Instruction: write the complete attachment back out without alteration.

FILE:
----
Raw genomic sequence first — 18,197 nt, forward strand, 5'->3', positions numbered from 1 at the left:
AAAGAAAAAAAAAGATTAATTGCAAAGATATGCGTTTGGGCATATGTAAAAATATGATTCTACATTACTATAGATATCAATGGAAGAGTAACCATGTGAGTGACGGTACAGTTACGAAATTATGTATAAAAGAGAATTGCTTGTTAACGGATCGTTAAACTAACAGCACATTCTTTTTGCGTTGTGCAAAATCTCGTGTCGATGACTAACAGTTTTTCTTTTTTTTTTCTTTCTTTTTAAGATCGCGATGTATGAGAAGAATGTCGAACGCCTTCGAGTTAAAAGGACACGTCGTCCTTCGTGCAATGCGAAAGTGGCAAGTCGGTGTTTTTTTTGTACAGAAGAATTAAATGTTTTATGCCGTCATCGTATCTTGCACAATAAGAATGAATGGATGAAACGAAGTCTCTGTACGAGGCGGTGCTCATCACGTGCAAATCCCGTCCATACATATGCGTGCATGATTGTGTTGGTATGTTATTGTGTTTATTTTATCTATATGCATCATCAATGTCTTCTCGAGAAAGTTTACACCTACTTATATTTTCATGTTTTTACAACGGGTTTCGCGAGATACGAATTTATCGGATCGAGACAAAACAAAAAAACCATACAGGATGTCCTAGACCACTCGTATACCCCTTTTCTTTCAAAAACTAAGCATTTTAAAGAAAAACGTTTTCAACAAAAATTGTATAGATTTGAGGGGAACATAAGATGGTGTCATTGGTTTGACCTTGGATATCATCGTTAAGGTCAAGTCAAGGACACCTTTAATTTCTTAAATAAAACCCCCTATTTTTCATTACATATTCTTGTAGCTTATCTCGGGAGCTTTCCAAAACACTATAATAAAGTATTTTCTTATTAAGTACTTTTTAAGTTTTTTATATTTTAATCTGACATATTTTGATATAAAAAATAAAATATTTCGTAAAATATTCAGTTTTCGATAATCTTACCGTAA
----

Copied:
Raw genomic sequence first — 18,197 nt, forward strand, 5'->3', positions numbered from 1 at the left:
AAAGAAAAAAAAAGATTAATTGCAAAGATATGCGTTTGGGCATATGTAAAAATATGATTCTACATTACTATAGATATCAATGGAAGAGTAACCATGTGAGTGACGGTACAGTTACGAAATTATGTATAAAAGAGAATTGCTTGTTAACGGATCGTTAAACTAACAGCACATTCTTTTTGCGTTGTGCAAAATCTCGTGTCGATGACTAACAGTTTTTCTTTTTTTTTTCTTTCTTTTTAAGATCGCGATGTATGAGAAGAATGTCGAACGCCTTCGAGTTAAAAGGACACGTCGTCCTTCGTGCAATGCGAAAGTGGCAAGTCGGTGTTTTTTTTGTACAGAAGAATTAAATGTTTTATGCCGTCATCGTATCTTGCACAATAAGAATGAATGGATGAAACGAAGTCTCTGTACGAGGCGGTGCTCATCACGTGCAAATCCCGTCCATACATATGCGTGCATGATTGTGTTGGTATGTTATTGTGTTTATTTTATCTATATGCATCATCAATGTCTTCTCGAGAAAGTTTACACCTACTTATATTTTCATGTTTTTACAACGGGTTTCGCGAGATACGAATTTATCGGATCGAGACAAAACAAAAAAACCATACAGGATGTCCTAGACCACTCGTATACCCCTTTTCTTTCAAAAACTAAGCATTTTAAAGAAAAACGTTTTCAACAAAAATTGTATAGATTTGAGGGGAACATAAGATGGTGTCATTGGTTTGACCTTGGATATCATCGTTAAGGTCAAGTCAAGGACACCTTTAATTTCTTAAATAAAACCCCCTATTTTTCATTACATATTCTTGTAGCTTATCTCGGGAGCTTTCCAAAACACTATAATAAAGTATTTTCTTATTAAGTACTTTTTAAGTTTTTTATATTTTAATCTGACATATTTTGATATAAAAAATAAAATATTTCGTAAAATATTCAGTTTTCGATAATCTTACCGTAA